Fahed Fanek
The Jordan Times
March 16, 2009 - 12:00am

In a recent issue of Foreign Affairs, one author came up with a meaningful piece of demographic data. It says that the number of Jews around the world is estimated at 13.1 million, of which 5.4 million live in Israel proper and Israeli settlements in the West Bank.

The total number of Palestinians is estimated at 10.6 million, including 1.4 million in Israel proper, 3.8 million in the West Bank and Gaza Strip, 2.4 million in Jordan, and 3 million in Syria, Lebanon, and elsewhere around the world.

Thus, the overall population in historical Palestine is estimated at 10.6 million, of which 49 per cent are Arabs and 51 per cent Jews.

The magazine further estimates the value of property that the Palestinians left behind in what became Israel to be worth up to $85 billion.

These figures are of special importance. They have strategic and political consequences. They reveal that the numbers of Jews and Arabs in historical Palestine are very close. Arabs may exceed the 50 per cent mark in a matter of few years, which poses a demographic danger to Israel.

This state of affairs will sooner or later oblige Israel to make a historic choice for its future: accept an independent Palestinian state in the West Bank and Gaza Strip, accept a democratic state with dual nationalities, or continue to have a racist apartheid system similar to what used to exist in South Africa.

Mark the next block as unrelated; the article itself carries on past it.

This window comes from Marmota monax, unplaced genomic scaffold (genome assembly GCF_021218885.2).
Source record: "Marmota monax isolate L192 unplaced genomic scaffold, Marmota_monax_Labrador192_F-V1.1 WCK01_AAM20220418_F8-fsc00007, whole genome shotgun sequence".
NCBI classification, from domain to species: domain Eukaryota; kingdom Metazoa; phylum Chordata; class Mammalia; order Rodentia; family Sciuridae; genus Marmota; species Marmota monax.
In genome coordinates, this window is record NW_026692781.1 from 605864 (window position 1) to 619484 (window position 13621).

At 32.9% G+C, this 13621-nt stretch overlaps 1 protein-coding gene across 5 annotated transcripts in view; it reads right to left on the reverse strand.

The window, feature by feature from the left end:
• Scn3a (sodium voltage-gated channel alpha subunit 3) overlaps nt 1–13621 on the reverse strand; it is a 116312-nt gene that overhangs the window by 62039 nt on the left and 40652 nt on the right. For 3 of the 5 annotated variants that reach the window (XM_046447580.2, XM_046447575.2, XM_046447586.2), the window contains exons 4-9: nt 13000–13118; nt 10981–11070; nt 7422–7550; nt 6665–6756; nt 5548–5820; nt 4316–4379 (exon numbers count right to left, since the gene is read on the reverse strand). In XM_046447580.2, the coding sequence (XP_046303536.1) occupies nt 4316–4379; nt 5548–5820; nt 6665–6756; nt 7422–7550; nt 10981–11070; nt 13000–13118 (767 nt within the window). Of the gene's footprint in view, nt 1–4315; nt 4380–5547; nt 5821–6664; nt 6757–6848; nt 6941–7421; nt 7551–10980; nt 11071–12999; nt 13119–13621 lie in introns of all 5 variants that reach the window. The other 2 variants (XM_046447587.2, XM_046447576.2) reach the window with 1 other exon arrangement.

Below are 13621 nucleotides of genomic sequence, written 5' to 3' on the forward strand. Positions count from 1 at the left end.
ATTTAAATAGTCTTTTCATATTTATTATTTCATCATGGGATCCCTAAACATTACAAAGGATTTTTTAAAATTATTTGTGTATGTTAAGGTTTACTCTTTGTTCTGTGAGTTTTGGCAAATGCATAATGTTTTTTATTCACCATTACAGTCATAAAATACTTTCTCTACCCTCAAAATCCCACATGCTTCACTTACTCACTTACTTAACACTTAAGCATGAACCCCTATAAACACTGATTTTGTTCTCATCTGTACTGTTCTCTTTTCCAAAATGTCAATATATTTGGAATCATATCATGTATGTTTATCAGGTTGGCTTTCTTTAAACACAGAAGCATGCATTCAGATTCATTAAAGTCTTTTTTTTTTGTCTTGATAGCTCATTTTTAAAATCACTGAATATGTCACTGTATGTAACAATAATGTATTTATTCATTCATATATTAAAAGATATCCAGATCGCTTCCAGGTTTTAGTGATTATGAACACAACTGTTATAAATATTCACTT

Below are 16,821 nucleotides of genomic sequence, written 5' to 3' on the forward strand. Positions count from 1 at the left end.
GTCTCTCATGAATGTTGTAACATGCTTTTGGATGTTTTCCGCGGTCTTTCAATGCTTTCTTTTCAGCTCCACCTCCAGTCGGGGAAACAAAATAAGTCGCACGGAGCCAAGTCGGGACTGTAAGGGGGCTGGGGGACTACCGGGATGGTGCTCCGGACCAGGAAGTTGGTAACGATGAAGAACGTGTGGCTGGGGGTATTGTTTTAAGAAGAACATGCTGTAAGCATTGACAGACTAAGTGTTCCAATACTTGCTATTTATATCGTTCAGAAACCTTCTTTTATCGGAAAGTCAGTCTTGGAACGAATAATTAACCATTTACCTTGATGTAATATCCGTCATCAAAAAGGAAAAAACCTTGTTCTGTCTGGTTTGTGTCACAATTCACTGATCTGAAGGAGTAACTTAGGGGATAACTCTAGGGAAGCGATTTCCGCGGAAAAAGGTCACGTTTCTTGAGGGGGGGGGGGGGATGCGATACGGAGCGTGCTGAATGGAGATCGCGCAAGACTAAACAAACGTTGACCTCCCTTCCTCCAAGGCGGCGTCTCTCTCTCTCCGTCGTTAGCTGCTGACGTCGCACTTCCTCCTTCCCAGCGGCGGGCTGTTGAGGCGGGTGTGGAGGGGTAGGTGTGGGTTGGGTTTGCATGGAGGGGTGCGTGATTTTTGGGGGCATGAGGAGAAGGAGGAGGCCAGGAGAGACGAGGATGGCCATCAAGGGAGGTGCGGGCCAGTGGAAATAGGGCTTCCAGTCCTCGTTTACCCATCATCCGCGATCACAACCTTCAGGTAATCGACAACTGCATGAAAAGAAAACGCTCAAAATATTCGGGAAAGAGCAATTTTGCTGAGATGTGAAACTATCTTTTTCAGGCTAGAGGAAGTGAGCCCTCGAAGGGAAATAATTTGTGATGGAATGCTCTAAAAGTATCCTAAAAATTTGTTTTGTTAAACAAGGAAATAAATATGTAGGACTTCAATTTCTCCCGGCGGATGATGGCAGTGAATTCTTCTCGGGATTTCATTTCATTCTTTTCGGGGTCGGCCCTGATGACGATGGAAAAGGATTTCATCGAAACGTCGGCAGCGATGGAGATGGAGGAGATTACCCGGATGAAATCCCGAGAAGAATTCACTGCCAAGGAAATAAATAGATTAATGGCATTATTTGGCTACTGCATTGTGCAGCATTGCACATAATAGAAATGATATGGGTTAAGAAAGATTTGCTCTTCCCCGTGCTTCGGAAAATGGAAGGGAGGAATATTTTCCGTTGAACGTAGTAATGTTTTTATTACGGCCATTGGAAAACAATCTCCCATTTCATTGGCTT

In that case, democracy will be applicable only to Jews, while Arabs will be deprived of all human and political rights, a form of government which has no future because the civilised world will not accept it.

These three alternatives do not obviously suit the Israeli ambitions. However, Israel has to accept what it thinks is bad in order to avoid what is worse. Admittedly, this is a very difficult decision to make, and that is why Israel so far opted for the postponement of the issue, a policy that was adopted by all governments. But until when?

The two-state solution is the best formula for Israel and the Palestinians. The whole world is pressing for this eventuality. Israel cannot defy the world any longer.

It is in the light of this demographic map that one can understand what His Majesty King Abdullah pointed out recently: that it is Israel, not Jordan, that is under pressure and must make up its mind and take the difficult decision before it is too late.

Under such circumstances, one cannot rule out the possibility that Israel may try to commit a great mistake in an attempt to export its demographic crisis and search for a different solution, at the expense of Jordan.

That would be a danger that should be met by unity and steadfastness of Jordan’s people, to face the possible conspiracy that could be worked out in darkness.

This is the reason behind Jordanians’ worries and the underlying high diplomacy practised actively by the King to build Arab solidarity and international support.

Jordan’s national security is shifting to policies at Arab and international levels. It calls for action to build Arab and regional alliances and gain the world’s favourable attitude towards Jordan.

It is our duty to make Arabs see in Jordan their first line of defence against Israeli threats, and to make America and Europe see in Jordan an oasis of democracy and human rights. Soft power works in these circumstances.


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